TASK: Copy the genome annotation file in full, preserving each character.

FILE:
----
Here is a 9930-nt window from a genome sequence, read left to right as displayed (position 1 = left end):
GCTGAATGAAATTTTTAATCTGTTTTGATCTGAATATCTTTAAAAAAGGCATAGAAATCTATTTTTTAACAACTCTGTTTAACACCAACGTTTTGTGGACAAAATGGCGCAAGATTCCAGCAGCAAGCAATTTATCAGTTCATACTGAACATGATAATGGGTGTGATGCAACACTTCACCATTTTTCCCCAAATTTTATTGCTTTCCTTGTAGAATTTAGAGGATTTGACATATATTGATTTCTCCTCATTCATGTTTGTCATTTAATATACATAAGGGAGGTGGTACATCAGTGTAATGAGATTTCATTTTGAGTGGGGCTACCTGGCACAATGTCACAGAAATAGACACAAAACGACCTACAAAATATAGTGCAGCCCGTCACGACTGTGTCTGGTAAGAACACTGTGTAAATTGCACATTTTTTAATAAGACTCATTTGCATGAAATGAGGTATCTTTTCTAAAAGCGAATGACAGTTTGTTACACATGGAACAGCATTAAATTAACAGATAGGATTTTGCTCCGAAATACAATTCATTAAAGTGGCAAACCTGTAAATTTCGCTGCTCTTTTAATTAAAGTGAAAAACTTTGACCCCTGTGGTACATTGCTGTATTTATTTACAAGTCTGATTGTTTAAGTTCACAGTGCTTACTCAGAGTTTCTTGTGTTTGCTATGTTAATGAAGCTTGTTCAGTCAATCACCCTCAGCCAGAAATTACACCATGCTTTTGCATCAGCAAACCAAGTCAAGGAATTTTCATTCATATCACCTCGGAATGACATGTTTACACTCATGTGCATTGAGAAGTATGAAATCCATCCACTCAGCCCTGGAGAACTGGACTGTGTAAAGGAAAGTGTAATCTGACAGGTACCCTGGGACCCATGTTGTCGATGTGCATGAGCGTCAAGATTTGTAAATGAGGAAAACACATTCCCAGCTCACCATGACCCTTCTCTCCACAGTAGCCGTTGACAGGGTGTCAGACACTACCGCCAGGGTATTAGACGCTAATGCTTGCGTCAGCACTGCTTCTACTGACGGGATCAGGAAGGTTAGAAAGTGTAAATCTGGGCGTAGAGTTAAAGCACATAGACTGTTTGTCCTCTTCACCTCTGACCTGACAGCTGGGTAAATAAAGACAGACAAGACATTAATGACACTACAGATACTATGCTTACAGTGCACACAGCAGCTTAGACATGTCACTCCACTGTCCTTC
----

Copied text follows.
Here is a 9930-nt window from a genome sequence, read left to right as displayed (position 1 = left end):
GCTGAATGAAATTTTTAATCTGTTTTGATCTGAATATCTTTAAAAAAGGCATAGAAATCTATTTTTTAACAACTCTGTTTAACACCAACGTTTTGTGGACAAAATGGCGCAAGATTCCAGCAGCAAGCAATTTATCAGTTCATACTGAACATGATAATGGGTGTGATGCAACACTTCACCATTTTTCCCCAAATTTTATTGCTTTCCTTGTAGAATTTAGAGGATTTGACATATATTGATTTCTCCTCATTCATGTTTGTCATTTAATATACATAAGGGAGGTGGTACATCAGTGTAATGAGATTTCATTTTGAGTGGGGCTACCTGGCACAATGTCACAGAAATAGACACAAAACGACCTACAAAATATAGTGCAGCCCGTCACGACTGTGTCTGGTAAGAACACTGTGTAAATTGCACATTTTTTAATAAGACTCATTTGCATGAAATGAGGTATCTTTTCTAAAAGCGAATGACAGTTTGTTACACATGGAACAGCATTAAATTAACAGATAGGATTTTGCTCCGAAATACAATTCATTAAAGTGGCAAACCTGTAAATTTCGCTGCTCTTTTAATTAAAGTGAAAAACTTTGACCCCTGTGGTACATTGCTGTATTTATTTACAAGTCTGATTGTTTAAGTTCACAGTGCTTACTCAGAGTTTCTTGTGTTTGCTATGTTAATGAAGCTTGTTCAGTCAATCACCCTCAGCCAGAAATTACACCATGCTTTTGCATCAGCAAACCAAGTCAAGGAATTTTCATTCATATCACCTCGGAATGACATGTTTACACTCATGTGCATTGAGAAGTATGAAATCCATCCACTCAGCCCTGGAGAACTGGACTGTGTAAAGGAAAGTGTAATCTGACAGGTACCCTGGGACCCATGTTGTCGATGTGCATGAGCGTCAAGATTTGTAAATGAGGAAAACACATTCCCAGCTCACCATGACCCTTCTCTCCACAGTAGCCGTTGACAGGGTGTCAGACACTACCGCCAGGGTATTAGACGCTAATGCTTGCGTCAGCACTGCTTCTACTGACGGGATCAGGAAGGTTAGAAAGTGTAAATCTGGGCGTAGAGTTAAAGCACATAGACTGTTTGTCCTCTTCACCTCTGACCTGACAGCTGGGTAAATAAAGACAGACAAGACATTAATGACACTACAGATACTATGCTTACAGTGCACACAGCAGCTTAGACATGTCACTCCACTGTCCTTC